Unlike table sugar, they are also packed with dietary fibre and micronutrients like potassium, magnesium, iron and antioxidants.6
Although dates do have a very high sugar content, eating them in moderation and substituting real sugar with them could support your health.
If you have diabetes or another blood sugar-sensitive condition, you should still be cautious as they are still very sugary at the end of the day.
Maple syrup is made by extracting the sap from sugar maple trees.
You often find it drizzled over pancakes or waffles, and it is most popular in North America.
It is very high in sugar, but does also contain vitamins and minerals like calcium, potassium, zinc and manganese.
So, if you’re replacing sugar with maple syrup you will probably have a more nutritious diet, but if you’re simply adding it to your diet (on top of regular sugar), the benefits won’t be the same.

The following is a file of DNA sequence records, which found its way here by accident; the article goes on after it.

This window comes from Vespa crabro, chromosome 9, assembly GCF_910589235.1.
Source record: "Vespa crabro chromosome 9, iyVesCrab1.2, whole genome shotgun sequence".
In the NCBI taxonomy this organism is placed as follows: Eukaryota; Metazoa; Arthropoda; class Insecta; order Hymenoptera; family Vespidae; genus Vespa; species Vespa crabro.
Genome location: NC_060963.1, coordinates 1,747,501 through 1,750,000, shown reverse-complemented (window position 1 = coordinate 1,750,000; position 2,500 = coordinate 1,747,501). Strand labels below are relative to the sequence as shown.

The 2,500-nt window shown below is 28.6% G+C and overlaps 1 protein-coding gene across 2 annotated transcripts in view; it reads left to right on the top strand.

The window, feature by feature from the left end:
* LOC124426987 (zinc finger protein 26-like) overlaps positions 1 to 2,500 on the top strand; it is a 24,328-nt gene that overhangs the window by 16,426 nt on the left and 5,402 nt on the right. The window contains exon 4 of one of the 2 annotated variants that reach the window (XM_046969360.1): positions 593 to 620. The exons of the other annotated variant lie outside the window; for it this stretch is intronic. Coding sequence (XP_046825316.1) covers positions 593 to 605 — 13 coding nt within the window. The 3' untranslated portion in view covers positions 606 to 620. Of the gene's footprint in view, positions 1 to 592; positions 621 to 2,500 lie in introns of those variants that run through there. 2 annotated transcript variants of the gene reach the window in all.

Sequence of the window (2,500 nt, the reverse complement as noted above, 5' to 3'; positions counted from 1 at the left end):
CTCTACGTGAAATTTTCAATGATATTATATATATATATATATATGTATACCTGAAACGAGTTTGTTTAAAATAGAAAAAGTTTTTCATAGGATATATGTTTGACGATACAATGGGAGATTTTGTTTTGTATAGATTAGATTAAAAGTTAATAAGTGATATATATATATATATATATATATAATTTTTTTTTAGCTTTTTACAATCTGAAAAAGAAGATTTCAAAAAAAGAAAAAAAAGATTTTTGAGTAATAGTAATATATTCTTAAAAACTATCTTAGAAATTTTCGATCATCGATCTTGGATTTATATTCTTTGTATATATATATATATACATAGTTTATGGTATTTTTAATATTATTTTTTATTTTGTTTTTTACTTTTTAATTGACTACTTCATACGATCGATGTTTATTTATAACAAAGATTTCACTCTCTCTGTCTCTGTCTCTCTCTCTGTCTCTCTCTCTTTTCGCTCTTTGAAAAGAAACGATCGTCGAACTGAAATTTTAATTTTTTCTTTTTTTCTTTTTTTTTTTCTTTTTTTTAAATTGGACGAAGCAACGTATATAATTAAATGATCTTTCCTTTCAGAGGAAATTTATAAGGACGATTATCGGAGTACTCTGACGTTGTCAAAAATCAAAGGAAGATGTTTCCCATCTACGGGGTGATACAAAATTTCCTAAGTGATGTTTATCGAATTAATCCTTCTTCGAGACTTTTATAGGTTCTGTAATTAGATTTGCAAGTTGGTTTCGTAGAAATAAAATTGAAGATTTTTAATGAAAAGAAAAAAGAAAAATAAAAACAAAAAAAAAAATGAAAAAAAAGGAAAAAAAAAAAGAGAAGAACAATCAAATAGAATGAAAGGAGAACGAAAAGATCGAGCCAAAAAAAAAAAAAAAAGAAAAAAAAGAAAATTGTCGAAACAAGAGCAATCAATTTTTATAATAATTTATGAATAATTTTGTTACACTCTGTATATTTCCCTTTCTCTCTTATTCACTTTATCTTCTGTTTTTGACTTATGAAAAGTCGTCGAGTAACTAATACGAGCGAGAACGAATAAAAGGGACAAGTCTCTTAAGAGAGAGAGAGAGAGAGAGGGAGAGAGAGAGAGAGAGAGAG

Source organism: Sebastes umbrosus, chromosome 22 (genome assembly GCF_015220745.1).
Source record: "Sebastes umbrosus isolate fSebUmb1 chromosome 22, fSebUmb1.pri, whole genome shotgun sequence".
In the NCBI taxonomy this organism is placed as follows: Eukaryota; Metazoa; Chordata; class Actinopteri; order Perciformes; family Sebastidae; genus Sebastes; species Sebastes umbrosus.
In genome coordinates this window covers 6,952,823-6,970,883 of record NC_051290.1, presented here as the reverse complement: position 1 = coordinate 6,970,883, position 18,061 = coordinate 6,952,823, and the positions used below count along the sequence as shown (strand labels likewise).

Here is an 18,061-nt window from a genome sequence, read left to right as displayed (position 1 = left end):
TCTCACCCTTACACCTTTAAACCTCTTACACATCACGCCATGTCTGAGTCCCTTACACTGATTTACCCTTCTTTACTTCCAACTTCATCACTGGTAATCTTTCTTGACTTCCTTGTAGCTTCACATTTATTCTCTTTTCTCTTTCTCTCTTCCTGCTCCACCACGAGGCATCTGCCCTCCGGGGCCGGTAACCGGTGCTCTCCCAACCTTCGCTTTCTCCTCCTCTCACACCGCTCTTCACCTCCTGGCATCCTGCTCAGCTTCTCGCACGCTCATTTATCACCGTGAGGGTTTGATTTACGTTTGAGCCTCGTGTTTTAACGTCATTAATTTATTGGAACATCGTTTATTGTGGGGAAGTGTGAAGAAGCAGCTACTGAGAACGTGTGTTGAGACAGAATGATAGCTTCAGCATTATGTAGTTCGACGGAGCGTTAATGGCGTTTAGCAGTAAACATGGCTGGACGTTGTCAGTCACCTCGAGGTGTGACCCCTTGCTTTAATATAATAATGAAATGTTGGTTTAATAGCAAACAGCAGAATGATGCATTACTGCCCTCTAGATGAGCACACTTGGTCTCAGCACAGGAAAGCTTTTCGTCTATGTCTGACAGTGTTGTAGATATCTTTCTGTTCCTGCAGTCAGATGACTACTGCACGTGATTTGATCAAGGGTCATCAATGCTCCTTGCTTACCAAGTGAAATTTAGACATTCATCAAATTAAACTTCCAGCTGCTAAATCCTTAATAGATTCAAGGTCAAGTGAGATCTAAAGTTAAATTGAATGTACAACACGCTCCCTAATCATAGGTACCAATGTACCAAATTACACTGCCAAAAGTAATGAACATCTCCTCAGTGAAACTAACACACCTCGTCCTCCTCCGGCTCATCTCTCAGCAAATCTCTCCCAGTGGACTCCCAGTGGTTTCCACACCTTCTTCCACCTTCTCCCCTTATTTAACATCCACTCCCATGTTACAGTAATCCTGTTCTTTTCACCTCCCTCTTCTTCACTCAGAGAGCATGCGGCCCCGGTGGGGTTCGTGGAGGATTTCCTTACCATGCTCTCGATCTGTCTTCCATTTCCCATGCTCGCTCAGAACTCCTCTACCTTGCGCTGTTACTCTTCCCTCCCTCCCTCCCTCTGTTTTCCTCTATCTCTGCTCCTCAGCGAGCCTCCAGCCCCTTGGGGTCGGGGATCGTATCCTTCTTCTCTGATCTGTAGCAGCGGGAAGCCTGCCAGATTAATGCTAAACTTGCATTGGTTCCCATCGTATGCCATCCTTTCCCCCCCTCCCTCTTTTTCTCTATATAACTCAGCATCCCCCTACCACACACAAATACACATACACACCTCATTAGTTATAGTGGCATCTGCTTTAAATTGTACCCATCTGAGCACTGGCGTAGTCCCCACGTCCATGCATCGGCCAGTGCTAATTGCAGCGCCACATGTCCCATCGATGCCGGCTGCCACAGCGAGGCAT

Xylitol is a sugar alternative made from, wait for it… wood!
Now we know that doesn’t sound like the most appetising of alternatives, but people claim that it tastes and looks just like white sugar.
It usually has around 40% fewer calories, offers steady energy release, and actively helps promote healthy teeth, rather than help send you on the way to the dentist needing a filling!7
You can cook with it, bake with it, or simply use it in your hot drinks, the only downside is that it can be a little pricey.
Sorbitol is an alcohol sugar found naturally in some fruits like peaches, berries, apricots, apples, dates, plums and figs.8
This sweetener contains approximately 2/3 of white sugar calories and about 60% of the sweetness.9
However, it is not fully digested in your small intestine, which results in fewer calories being absorbed.
It is often used in foods marketed toward diabetic people, as it doesn’t have much of an effect on blood sugar as white sugar does.
You’ll find this artificial sweetener in fizzy drinks, diet products (including low-fat yoghurt) and chewing gum.10
Aspartame is comprised of three components:
In the body, methanol breaks down into formaldehyde.
A study commissioned earlier this year by Britain’s food watchdog found the controversial sweetener does not cause harm.11